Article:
Directed by Tony Scott

Written by Richard Kelly

Starring Keira Knightly, Mickey Rourke



Here's an interesting idea for a movie: Domino Harvey, the daughter of the British actor Laurence Harvey (the brainwashed soldier in "The Manchurian Candidate") grows up beautiful, becomes a model, then leaves to become - what? - a bounty hunter in Los Angeles? How come? Why did she do it? What kind of life does she lead? (we only remember "Midnight Run" when we look for help here). Sounds great; let's go get a script and a director and do the film.

Oh, but wait: she died this summer. In fact it looks like suicide; bummer. So let's not bother with uncomfortable facts, let's do what we can and paper over the problems. Sign Hot-flash Tony Scott to direct, hire Keira Knightly as Domino, bring on rough-and-tumble Mickey Rourke as her boss/mentor and go with what we have.

What we have, unfortunately, is a story that ends about one-third of the way through the film, and even that is stretching things. There are more crosses and double-crosses in "Domino" than in a dozen games of tic-tac-toe, but they all pretty much relate to a confusing plot by, if I got it right, a Las Vegas casino owner to rob his own armored-car delivery of ten million dollars and blame it on the Mafia, or something, or maybe it was the other way round. But in the course of the day and night in which Domino and her bounty-hunter group are brought in to catch the miscreants and return the money, transfers are made of money and hostages in Needles, California; at Hoover Dam; and for all I know in Disneyland - no, scratch that.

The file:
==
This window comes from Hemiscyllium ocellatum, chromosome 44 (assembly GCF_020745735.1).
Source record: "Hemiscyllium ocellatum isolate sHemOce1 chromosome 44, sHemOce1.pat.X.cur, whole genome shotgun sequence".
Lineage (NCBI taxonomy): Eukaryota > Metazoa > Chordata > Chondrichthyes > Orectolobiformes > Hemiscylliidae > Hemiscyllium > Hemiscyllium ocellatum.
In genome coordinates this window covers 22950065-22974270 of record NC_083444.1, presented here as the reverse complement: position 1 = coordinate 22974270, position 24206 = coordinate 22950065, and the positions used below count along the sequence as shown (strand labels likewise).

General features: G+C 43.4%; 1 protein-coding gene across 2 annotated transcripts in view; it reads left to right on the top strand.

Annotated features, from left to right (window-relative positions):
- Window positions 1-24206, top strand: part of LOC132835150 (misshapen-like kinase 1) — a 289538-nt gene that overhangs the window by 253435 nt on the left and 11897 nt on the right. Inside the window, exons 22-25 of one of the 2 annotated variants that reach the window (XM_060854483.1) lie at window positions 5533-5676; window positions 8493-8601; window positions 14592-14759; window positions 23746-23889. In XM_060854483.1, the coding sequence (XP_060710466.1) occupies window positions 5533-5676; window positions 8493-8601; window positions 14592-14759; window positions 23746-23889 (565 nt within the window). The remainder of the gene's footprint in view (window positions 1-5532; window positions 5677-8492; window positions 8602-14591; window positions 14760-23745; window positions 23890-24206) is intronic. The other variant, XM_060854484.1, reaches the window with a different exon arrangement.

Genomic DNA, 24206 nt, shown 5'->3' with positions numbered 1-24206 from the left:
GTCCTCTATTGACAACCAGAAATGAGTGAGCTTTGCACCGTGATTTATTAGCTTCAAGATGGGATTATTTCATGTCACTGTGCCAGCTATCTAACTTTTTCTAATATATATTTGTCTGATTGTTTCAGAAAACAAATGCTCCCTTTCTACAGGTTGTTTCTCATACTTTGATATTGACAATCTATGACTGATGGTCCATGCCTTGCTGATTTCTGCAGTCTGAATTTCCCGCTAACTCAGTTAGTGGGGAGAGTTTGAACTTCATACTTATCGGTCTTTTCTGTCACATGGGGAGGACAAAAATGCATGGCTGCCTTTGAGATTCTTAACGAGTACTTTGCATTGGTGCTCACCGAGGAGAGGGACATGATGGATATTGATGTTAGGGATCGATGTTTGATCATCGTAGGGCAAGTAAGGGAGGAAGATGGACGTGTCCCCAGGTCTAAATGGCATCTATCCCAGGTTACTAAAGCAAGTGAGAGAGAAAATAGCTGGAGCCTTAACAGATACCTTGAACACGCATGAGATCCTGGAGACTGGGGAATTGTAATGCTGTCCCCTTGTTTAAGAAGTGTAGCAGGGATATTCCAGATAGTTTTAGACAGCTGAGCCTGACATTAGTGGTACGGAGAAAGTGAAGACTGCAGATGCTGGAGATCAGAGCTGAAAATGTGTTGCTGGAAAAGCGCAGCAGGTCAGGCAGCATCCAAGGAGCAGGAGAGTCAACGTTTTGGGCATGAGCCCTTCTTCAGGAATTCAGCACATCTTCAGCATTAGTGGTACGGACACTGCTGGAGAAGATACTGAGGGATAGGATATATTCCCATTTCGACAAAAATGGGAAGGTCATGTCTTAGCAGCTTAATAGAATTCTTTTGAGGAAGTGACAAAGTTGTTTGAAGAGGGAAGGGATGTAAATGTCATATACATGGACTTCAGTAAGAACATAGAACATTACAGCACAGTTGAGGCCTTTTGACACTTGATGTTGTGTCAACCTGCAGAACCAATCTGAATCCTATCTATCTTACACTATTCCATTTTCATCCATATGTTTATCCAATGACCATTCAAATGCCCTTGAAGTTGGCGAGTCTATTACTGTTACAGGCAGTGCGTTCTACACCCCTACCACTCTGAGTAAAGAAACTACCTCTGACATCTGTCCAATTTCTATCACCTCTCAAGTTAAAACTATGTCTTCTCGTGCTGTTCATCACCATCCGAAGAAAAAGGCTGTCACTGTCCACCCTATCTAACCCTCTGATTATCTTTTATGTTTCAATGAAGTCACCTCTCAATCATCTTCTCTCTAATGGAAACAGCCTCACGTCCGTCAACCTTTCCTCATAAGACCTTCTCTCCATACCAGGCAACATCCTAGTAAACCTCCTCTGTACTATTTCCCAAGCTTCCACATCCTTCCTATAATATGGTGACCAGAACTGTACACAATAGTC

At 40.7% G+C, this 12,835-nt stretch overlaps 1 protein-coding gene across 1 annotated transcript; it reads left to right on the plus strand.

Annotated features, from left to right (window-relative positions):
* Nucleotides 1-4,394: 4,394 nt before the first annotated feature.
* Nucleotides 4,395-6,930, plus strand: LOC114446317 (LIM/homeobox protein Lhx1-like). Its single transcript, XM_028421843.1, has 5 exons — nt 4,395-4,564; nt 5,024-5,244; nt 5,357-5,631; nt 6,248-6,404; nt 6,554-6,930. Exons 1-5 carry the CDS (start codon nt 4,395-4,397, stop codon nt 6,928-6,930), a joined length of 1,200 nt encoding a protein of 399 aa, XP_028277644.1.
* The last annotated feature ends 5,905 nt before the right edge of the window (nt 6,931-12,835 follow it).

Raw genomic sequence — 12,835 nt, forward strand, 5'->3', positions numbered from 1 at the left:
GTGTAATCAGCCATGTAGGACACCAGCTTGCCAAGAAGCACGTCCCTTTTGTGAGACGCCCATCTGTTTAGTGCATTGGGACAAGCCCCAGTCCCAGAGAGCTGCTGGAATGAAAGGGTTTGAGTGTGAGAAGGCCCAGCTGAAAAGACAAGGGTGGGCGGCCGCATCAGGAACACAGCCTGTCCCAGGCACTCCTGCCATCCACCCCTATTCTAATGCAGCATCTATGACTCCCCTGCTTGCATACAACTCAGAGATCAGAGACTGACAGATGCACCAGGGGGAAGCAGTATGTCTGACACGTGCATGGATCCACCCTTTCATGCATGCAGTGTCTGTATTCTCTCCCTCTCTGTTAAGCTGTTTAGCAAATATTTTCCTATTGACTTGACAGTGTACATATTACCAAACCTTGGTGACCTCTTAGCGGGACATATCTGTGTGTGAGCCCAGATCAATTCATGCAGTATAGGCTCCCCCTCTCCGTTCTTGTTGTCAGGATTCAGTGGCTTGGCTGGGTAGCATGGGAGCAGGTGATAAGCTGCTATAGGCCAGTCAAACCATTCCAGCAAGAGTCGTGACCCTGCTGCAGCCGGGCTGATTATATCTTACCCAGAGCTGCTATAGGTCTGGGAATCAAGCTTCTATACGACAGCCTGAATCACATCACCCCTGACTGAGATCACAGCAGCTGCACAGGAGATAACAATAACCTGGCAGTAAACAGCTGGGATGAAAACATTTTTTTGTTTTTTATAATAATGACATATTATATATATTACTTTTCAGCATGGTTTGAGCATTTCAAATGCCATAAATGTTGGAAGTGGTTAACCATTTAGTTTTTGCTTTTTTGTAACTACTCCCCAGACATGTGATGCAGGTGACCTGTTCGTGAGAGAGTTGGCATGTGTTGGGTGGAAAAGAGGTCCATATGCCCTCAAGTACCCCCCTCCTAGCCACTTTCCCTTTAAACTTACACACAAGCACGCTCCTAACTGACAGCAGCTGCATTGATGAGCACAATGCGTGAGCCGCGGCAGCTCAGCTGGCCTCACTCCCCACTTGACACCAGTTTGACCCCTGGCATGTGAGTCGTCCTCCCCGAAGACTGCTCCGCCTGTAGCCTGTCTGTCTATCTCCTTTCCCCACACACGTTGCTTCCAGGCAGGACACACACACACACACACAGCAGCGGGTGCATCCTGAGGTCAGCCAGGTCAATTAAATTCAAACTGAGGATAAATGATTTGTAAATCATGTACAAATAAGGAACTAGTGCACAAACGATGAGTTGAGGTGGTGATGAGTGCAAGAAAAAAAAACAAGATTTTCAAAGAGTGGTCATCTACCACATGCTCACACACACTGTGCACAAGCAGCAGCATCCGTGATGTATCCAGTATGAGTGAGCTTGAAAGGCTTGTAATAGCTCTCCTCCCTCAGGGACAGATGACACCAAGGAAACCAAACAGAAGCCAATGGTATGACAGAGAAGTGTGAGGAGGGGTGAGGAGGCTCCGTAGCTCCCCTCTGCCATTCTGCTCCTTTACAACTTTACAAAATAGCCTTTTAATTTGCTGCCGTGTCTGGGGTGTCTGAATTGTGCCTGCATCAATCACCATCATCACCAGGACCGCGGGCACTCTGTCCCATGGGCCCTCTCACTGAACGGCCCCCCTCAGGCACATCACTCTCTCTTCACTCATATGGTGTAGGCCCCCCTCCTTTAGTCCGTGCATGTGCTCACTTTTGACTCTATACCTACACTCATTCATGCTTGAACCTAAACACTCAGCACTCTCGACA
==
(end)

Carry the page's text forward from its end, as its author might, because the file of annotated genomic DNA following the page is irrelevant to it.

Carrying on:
Tony Scott has filled the screen with every editing device known to film: single, double, triple-frame quick cuts, repositioning and reshooting individual frames that overlap each other, overlays of other shots, double and triple exposures, drawn lines and titles over the live shots, and probably about a dozen other techniques I didn't even get. And he ends the film with the death and destruction of a 100-story-high circular casino tower, in a shootout that seems to have everybody in the tower standing around the perimeter and shooting toward everybody else. I happen to believe that would be a self-destructive thing to do, but then I'm not good on weapons of mass destruction.

Keira Knightly actually manages to create a little character for herself as Domino, as does Mickey Rourke - but you have to feel badly for Lucy Liu, Christopher Walken, Delroy Lindo, Jacqueline Bisset and Dabney Coleman, who all should be on the lookout for better agents at this point. Only Mo'Nique, as a grandmother working in the Department of Motor Vehicles who takes a little money from crooks wanting fake identifications, seems at all believable. Life in "Domino" is nasty, brutish and short, as I believe someone once said, but it's also not very interesting.